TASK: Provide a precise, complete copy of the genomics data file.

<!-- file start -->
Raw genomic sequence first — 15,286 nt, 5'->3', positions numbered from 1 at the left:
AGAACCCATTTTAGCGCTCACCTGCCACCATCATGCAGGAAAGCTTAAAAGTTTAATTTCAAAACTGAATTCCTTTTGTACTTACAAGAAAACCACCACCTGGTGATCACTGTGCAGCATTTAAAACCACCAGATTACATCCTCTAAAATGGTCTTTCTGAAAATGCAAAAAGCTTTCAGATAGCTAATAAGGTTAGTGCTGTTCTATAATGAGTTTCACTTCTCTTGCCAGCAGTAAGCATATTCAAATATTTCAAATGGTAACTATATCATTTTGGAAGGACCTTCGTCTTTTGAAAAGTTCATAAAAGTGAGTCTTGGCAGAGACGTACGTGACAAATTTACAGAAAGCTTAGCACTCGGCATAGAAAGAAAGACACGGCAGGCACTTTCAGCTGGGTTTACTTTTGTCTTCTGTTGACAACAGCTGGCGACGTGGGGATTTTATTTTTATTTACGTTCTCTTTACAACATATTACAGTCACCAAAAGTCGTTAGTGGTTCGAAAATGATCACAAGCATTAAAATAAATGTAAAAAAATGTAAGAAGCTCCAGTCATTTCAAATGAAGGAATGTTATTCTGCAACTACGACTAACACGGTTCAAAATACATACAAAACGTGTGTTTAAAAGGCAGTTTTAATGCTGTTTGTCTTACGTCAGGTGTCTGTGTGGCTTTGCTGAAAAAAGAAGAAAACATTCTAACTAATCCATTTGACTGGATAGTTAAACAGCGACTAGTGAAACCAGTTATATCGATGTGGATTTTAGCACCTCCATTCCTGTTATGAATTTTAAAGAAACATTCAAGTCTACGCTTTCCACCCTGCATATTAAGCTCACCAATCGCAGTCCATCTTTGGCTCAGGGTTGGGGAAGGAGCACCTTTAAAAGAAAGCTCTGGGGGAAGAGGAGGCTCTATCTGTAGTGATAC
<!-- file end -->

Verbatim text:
Raw genomic sequence first — 15,286 nt, 5'->3', positions numbered from 1 at the left:
AGAACCCATTTTAGCGCTCACCTGCCACCATCATGCAGGAAAGCTTAAAAGTTTAATTTCAAAACTGAATTCCTTTTGTACTTACAAGAAAACCACCACCTGGTGATCACTGTGCAGCATTTAAAACCACCAGATTACATCCTCTAAAATGGTCTTTCTGAAAATGCAAAAAGCTTTCAGATAGCTAATAAGGTTAGTGCTGTTCTATAATGAGTTTCACTTCTCTTGCCAGCAGTAAGCATATTCAAATATTTCAAATGGTAACTATATCATTTTGGAAGGACCTTCGTCTTTTGAAAAGTTCATAAAAGTGAGTCTTGGCAGAGACGTACGTGACAAATTTACAGAAAGCTTAGCACTCGGCATAGAAAGAAAGACACGGCAGGCACTTTCAGCTGGGTTTACTTTTGTCTTCTGTTGACAACAGCTGGCGACGTGGGGATTTTATTTTTATTTACGTTCTCTTTACAACATATTACAGTCACCAAAAGTCGTTAGTGGTTCGAAAATGATCACAAGCATTAAAATAAATGTAAAAAAATGTAAGAAGCTCCAGTCATTTCAAATGAAGGAATGTTATTCTGCAACTACGACTAACACGGTTCAAAATACATACAAAACGTGTGTTTAAAAGGCAGTTTTAATGCTGTTTGTCTTACGTCAGGTGTCTGTGTGGCTTTGCTGAAAAAAGAAGAAAACATTCTAACTAATCCATTTGACTGGATAGTTAAACAGCGACTAGTGAAACCAGTTATATCGATGTGGATTTTAGCACCTCCATTCCTGTTATGAATTTTAAAGAAACATTCAAGTCTACGCTTTCCACCCTGCATATTAAGCTCACCAATCGCAGTCCATCTTTGGCTCAGGGTTGGGGAAGGAGCACCTTTAAAAGAAAGCTCTGGGGGAAGAGGAGGCTCTATCTGTAGTGATAC